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Mansoor Ahmed - Ready for Your Close-Up?
05.29.12
 
Associate Director of the Astrophysics Project Division, Mansoor “Moonie” Ahmed, was born and raised in Peshawar, Pakistan in the northwest frontier area on the border with Afghanistan. “There was a movie house across the street from us and that’s how I got hooked on movies. At the age of six, I wanted to grow up to be an usher so I could see all the films for free,” remembers Ahmed.

Ahmed picked up his first video camera when his kids were born and began making movies of his friends and family, including local performing arts organizations. He had no formal training in cinematography. “That’s how I honed my filmmaking skills and learned editing techniques. I just watched a lot of films and read a lot of books on video making and directing,” he explains.

Mansoor Ahmed in his editing suite.
Mansoor "Moonie" Ahmed in his editing suite. Credit: M. Ahmed
From 1990 to about 1999, he was the Technical Director of the television show “Pakistan Vision,” which was produced by a friend. “I set up the studio in Burtonsville, Md., and then shot and edited the show.” Around 2003, this same friend was lamenting the passing of the heyday of the Pakistani movie industry in the 1960s and 70s and decided to produce a local, low-budget film to encourage Pakistani filmmakers to do the same. “I jumped on the idea. It was a chance for me to make a real film,” says Ahmed.

Poster for Mansoor Ahmed's movie› Larger image
The poster for Ahmed's movie entitled, "Bhool." Credit: M. Ahmed
The result was a film called “Bhool,” which in Urdu, the language of Pakistan, means “An Error in Judgment.” Loosely based on an old Pakistani film, this version was modernized and focuses on women’s entitlement. “Everyone has an Achilles’ heel, a character flaw. This story is about a series of mistakes and misunderstandings stemming from everyone’s Achilles’ heel,” explains Ahmed. His cousin, an award-winning playwright living in Pakistan, wrote the screenplay. The actors were from the local performing arts groups Ahmed had been filming. “The leading lady had never acted before and she did the best job,” says Ahmed. “All of my family, including my wife and kids, and sisters-in-law, are extras in ‘Bhool.’ We all relied on friends and family to shoot.”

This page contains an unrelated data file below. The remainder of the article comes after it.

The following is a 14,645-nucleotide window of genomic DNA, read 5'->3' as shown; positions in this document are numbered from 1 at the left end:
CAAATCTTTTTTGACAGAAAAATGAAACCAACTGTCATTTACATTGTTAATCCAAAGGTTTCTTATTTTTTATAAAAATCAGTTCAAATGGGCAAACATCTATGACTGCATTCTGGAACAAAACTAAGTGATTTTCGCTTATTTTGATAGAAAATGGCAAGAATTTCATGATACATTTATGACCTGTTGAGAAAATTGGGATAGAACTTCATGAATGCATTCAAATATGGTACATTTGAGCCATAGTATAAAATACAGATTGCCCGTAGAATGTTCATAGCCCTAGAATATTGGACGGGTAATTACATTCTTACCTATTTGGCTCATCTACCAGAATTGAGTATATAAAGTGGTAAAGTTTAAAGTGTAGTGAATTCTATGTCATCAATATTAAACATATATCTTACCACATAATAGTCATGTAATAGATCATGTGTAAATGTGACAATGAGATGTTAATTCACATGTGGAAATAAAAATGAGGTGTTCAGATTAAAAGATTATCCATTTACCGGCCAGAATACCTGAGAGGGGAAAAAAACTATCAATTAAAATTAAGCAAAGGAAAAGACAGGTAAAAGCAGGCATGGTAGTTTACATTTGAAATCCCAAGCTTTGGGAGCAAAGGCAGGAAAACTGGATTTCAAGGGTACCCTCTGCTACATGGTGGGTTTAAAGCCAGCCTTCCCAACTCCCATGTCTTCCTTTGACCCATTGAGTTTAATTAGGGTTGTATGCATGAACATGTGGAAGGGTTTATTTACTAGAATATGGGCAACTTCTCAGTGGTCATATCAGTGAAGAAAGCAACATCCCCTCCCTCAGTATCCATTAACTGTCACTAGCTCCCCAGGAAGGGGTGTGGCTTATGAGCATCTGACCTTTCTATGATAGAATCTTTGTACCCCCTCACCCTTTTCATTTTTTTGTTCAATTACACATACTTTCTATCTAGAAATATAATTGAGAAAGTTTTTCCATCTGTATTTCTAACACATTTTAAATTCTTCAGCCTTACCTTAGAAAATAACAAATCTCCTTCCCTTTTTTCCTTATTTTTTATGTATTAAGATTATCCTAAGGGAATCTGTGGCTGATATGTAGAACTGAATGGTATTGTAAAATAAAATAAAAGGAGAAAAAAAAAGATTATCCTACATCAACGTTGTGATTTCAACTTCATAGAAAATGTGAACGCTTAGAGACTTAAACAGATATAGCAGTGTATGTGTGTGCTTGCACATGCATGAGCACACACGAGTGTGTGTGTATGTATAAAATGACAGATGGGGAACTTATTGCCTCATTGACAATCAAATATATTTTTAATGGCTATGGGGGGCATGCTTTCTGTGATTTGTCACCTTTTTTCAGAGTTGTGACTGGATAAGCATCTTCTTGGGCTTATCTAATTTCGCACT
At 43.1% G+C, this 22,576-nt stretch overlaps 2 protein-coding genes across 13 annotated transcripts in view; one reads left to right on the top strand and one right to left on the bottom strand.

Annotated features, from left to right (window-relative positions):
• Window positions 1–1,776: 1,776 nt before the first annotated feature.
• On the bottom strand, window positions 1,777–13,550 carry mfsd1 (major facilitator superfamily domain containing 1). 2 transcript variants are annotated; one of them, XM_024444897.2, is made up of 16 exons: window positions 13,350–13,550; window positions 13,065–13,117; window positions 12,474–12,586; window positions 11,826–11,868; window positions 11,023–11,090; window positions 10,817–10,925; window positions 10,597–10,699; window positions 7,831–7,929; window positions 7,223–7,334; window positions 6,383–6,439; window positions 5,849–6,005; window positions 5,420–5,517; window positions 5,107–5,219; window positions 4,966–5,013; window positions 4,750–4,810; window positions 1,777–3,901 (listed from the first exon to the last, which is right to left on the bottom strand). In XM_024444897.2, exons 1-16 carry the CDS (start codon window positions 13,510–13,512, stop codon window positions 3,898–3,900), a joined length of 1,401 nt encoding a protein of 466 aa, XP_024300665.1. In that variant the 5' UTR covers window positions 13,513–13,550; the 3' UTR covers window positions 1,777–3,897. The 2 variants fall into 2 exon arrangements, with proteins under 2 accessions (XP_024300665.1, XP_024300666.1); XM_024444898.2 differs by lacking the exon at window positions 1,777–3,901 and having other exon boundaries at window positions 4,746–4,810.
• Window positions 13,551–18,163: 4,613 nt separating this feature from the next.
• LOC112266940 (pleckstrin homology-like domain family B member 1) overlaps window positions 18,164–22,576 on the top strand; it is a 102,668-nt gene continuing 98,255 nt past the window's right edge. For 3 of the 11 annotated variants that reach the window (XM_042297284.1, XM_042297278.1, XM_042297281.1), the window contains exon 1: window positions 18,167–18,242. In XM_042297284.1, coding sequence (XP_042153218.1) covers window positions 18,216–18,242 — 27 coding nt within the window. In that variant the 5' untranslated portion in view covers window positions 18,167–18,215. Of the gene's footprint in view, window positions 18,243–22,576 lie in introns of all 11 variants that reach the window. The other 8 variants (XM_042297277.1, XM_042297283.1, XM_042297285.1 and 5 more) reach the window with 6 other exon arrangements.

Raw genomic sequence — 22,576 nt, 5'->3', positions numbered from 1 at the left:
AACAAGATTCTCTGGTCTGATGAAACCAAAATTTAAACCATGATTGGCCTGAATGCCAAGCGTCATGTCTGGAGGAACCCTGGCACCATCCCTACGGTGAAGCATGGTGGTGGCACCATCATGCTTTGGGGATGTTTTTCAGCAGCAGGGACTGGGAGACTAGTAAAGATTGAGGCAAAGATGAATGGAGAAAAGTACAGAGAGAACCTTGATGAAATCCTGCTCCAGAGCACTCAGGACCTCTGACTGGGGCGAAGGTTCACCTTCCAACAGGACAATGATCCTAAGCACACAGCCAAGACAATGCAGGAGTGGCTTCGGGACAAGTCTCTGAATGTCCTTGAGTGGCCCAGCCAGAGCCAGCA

The film took five years to complete. “We were amateurs. We all had regular jobs, so we’d work on this film evenings and weekends. We were all volunteers,” says Ahmed. Their sole investor spent about $50,000 on cameras, lights, sound equipment, and a computer editing system. “Plus, he fed us.”

“Every scene had its own challenges and interests. Also, I had to change the actors’ mindset from being on the stage and using big movements to being on film and using more subtle movements,” explains Ahmed. He found editing to be the most interesting part of filmmaking. “The editing process allows you to create several options for how to move the story forward. The intellectual challenge is figuring out which one will work best with the audience. A technical challenge is creating a smooth looking scene using pieces taken from multiple takes of the same scene shot from different angles and perspectives. There are various reasons a scene may not be shot in one take. It could be the actor
forgot the lines, a plane flew overhead at the wrong time or the cameraman did not have the right focus. So out of maybe 32 takes, you must create one scene that flows.”

He also had to keep the actors motivated since it takes about 1 ½ hours to set up cameras, lighting, and angles for a mere five minute shot. “I had to schedule the actors so that they did not wait so long that they got bored but were there long enough to get absorbed,” says Ahmed. It took Ahmed one year to edit or “find the jewels” in the 100 hours of film that became the two hour movie. He compared directing to cooking. “Sometimes all the ingredients come together into something greater than you ever expected,” explains Ahmed.

The film is available as a fundraiser for any charitable organization. Ahmed also made a short documentary in 2009 for ASHA for Women, a charitable organization for victims of domestic abuse and violence. As for the future, Ahmed “would like to make another film, perhaps one about the Pakistani Air Force Academy I attended as a boy. After I wanted to grow up to be an usher, I then wanted to grow up to be a pilot. This school groomed me for what I am today in terms of discipline and personality.”

Ahmed takes great personal satisfaction from undertaking “Bhool.” “I was able to keep everyone motivated while dealing with technical and personal challenges. It is a good feeling to have a product I feel proud about. My family is also very proud.” More information about “Bhool” is available at: http://www.bhoolmovie.com.

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Elizabeth M. Jarrell
NASA's Goddard Space Flight Center, Greenbelt, Md.